• She was one of the first people to recognize the need for a women's movement.
  • She went to the South for the Freedom Marches.
  • She was a part of the Berkeley Free Speech Movement.
  • She led the troops at the American Political Science Association to move their convention from Chicago because Illinois hadn't ratified the ERA.
  • You name the fight - Jo was somehow always there.
  • Her life parallels the women's movement - she came of age with it.
  • Jo has put her energy and her money where her mouth has been.
  • Jo Freeman is special. She was an early theorist and an early activist in the women's movement.

Jo has a newly published book - it is called A Room at a Time and it is about how women entered party politics - party politics - you know - Democrats and Republicans - political clubs and the like. And she makes a convincing argument that the Republicans welcomed women first.

Yes, we pay homage to her here as a feminist - but Jo is very skilled in the nuts and bolts of day to day political life.

I have a vivid picture of Jo in my mind; a snapshot of her in my memory. Where was she? She was standing in the back of a Brooklyn political clubhouse. You know -- the back near the door. She was counting. Why was she counting? Because she had helped - maybe it was her idea - to pack the club. I was one of the pakees. Jo understands how political clubs work.

Her book, "The Politics of Women's Liberation" published in 1975, won an award from the American Political Science Association as the best book on women published in that year. It is a contemporaneous account and analysis of those events that changed the course of history.

Not only was Jo participating in these events, but she was running home and writing it up. Thanks to Jo these events have not been lost to history - the way so much women's history has been.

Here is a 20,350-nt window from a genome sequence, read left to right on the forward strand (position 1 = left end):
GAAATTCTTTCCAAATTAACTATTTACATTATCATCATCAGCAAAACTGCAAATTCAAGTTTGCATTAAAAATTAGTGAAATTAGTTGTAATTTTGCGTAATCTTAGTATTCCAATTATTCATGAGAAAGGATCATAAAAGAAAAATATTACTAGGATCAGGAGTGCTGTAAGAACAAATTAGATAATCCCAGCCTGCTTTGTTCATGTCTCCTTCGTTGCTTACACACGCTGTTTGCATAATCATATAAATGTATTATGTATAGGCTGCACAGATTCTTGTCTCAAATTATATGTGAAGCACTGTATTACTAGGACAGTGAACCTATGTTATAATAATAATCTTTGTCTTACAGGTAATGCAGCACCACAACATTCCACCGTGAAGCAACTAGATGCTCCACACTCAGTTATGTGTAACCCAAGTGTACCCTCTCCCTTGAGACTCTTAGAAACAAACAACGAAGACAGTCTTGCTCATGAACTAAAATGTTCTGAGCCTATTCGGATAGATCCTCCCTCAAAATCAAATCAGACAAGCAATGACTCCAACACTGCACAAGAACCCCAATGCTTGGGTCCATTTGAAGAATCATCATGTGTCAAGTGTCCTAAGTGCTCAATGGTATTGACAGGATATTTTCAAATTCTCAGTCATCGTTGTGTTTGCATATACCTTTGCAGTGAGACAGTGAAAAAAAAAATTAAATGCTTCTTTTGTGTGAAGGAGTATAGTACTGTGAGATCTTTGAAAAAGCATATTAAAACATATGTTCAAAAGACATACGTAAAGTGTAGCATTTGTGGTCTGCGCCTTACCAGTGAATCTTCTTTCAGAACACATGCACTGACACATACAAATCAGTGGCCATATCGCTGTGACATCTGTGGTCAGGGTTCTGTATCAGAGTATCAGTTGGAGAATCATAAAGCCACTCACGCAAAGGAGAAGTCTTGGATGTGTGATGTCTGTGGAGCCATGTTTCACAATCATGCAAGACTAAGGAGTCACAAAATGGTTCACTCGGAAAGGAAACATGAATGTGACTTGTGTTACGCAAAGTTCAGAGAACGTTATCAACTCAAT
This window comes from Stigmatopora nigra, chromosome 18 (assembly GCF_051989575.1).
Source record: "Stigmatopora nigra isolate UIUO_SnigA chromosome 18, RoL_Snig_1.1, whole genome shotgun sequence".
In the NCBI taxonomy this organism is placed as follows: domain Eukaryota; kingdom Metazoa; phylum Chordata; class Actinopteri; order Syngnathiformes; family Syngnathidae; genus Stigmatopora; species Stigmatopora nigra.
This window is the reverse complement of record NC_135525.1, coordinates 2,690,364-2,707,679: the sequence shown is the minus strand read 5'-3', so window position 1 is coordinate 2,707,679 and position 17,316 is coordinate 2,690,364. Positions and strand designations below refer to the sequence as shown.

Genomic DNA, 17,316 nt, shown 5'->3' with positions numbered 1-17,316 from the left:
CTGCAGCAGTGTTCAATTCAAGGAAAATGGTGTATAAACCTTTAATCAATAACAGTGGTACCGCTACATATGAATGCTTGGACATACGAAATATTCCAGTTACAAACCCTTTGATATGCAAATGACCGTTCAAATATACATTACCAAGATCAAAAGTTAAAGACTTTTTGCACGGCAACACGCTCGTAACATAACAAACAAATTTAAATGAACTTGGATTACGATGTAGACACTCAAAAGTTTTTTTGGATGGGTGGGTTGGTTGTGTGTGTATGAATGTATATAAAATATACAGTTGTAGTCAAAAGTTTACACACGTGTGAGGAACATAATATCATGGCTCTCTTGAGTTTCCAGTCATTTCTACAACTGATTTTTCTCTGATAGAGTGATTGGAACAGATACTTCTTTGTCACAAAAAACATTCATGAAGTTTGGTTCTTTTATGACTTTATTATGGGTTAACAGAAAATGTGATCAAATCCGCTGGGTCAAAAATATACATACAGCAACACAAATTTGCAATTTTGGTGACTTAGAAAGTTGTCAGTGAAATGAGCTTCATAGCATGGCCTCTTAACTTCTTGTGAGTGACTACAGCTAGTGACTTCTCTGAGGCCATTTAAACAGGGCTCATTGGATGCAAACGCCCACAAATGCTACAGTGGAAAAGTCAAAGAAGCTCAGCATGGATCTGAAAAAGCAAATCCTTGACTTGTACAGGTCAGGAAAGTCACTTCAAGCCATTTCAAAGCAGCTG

From her graduate days at the University of Chicago in the late 60's and early 70's - where her apartment became a center for feminist activity in the Chicago area, she has been an organizer, theorist and historian of the women's movement.

Jo Freeman is well deserving of this honor.

 
 
 
  Political Guru Award Winner 

Poilitical Guru Award for the JoFreeman.com website
2001-2002

Citation:

Congratulations on being awarded the Political Guru award. Many sites are submitted, but only a few qualify as being a top political site.

We enjoyed your excellent resources! Some of the things your site was judged on were content, graphics, ease of navigation, and technical skill.


Trey Ragsdale for Pure Politics.com

 
 
 

Leon Epstein Award for Book of Distinction- August 29, 2003


Epstein Award

This award was given by the section on Political Organizations and Parties of the American Political Science Association at its annual convention in late August of 2003. It honors a recently published book that makes an outstanding contribution to research and scholarship on political organizations and parties. The text of the award follows:

"Jo Freeman's A Room at a Time: How Women Entered Party Politics provides a detailed and engaging history of "party women," a term she uses to describe those women who were involved in party organizations and helped build party support in the electorate in the late nineteenth and early twentieth centuries. Unlike more familiar female political activists, such as temperance reformers and suffragists, these women had as their primary ambition to work through the party apparatus and operate to the benefit of the parties.

One of the primary contributions of this historical study is the way it illustrates that parties, as organizations, can shape the activists that lend them service. In the case of party women, the parties gave them room to participate in ways that ensured both that the party apparatus was maintained, and that the party could compete electorally. In addition, Freeman makes a distinction between two routes through which women became influential in the parties: the individual route and the organized bloc route. The organized route was not an especially effective one for women because it required a "group consciousness" that was not encouraged by the party. Instead, individual women, who were either from political families or who had useful experience in non-political clubs, often had male sponsors who encouraged their involvement in the parties. These women were welcomed and seen as useful precisely because they were non-threatening; they were loyal to the party rather than to a cause. Yet despite the constraints placed on them by the male-dominated party organizations, the party women brought a different perspective to the political arena on a variety of issues and paved the way for the eventual acceptance of women as full participants in the political process. A Room at a Time demonstrates the numerous ways in which party women made distinctive and important contributions to the character and history of the political parties."